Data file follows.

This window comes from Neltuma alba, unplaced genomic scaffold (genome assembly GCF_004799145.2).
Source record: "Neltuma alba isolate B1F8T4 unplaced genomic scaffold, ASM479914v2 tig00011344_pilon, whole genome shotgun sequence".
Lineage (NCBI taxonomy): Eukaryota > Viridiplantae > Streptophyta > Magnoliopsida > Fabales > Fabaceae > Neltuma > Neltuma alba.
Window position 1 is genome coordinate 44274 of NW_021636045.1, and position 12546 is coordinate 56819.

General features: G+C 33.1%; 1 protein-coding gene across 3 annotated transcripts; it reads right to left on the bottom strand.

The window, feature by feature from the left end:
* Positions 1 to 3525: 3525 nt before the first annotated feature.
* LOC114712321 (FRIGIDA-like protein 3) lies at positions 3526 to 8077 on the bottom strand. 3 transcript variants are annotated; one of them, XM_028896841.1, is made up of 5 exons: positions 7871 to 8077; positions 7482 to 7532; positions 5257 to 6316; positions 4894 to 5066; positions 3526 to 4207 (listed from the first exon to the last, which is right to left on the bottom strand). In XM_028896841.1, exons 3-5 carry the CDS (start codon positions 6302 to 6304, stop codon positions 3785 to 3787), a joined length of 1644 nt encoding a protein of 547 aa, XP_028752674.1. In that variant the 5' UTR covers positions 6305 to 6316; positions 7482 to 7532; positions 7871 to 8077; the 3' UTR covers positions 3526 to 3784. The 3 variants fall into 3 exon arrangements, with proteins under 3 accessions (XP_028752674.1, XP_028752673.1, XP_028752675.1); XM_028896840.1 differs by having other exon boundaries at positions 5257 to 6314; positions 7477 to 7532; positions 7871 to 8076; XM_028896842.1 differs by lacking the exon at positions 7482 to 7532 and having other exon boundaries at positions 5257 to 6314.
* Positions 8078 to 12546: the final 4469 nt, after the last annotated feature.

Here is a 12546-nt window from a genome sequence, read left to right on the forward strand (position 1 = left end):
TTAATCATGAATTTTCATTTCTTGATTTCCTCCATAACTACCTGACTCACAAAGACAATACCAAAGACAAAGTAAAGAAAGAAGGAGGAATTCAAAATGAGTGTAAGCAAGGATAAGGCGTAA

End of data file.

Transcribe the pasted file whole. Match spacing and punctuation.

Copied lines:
This window comes from Neltuma alba, unplaced genomic scaffold (genome assembly GCF_004799145.2).
Source record: "Neltuma alba isolate B1F8T4 unplaced genomic scaffold, ASM479914v2 tig00011344_pilon, whole genome shotgun sequence".
Lineage (NCBI taxonomy): Eukaryota > Viridiplantae > Streptophyta > Magnoliopsida > Fabales > Fabaceae > Neltuma > Neltuma alba.
Window position 1 is genome coordinate 44274 of NW_021636045.1, and position 12546 is coordinate 56819.

General features: G+C 33.1%; 1 protein-coding gene across 3 annotated transcripts; it reads right to left on the bottom strand.

The window, feature by feature from the left end:
* Positions 1 to 3525: 3525 nt before the first annotated feature.
* LOC114712321 (FRIGIDA-like protein 3) lies at positions 3526 to 8077 on the bottom strand. 3 transcript variants are annotated; one of them, XM_028896841.1, is made up of 5 exons: positions 7871 to 8077; positions 7482 to 7532; positions 5257 to 6316; positions 4894 to 5066; positions 3526 to 4207 (listed from the first exon to the last, which is right to left on the bottom strand). In XM_028896841.1, exons 3-5 carry the CDS (start codon positions 6302 to 6304, stop codon positions 3785 to 3787), a joined length of 1644 nt encoding a protein of 547 aa, XP_028752674.1. In that variant the 5' UTR covers positions 6305 to 6316; positions 7482 to 7532; positions 7871 to 8077; the 3' UTR covers positions 3526 to 3784. The 3 variants fall into 3 exon arrangements, with proteins under 3 accessions (XP_028752674.1, XP_028752673.1, XP_028752675.1); XM_028896840.1 differs by having other exon boundaries at positions 5257 to 6314; positions 7477 to 7532; positions 7871 to 8076; XM_028896842.1 differs by lacking the exon at positions 7482 to 7532 and having other exon boundaries at positions 5257 to 6314.
* Positions 8078 to 12546: the final 4469 nt, after the last annotated feature.

Here is a 12546-nt window from a genome sequence, read left to right on the forward strand (position 1 = left end):
TTAATCATGAATTTTCATTTCTTGATTTCCTCCATAACTACCTGACTCACAAAGACAATACCAAAGACAAAGTAAAGAAAGAAGGAGGAATTCAAAATGAGTGTAAGCAAGGATAAGGCGTAA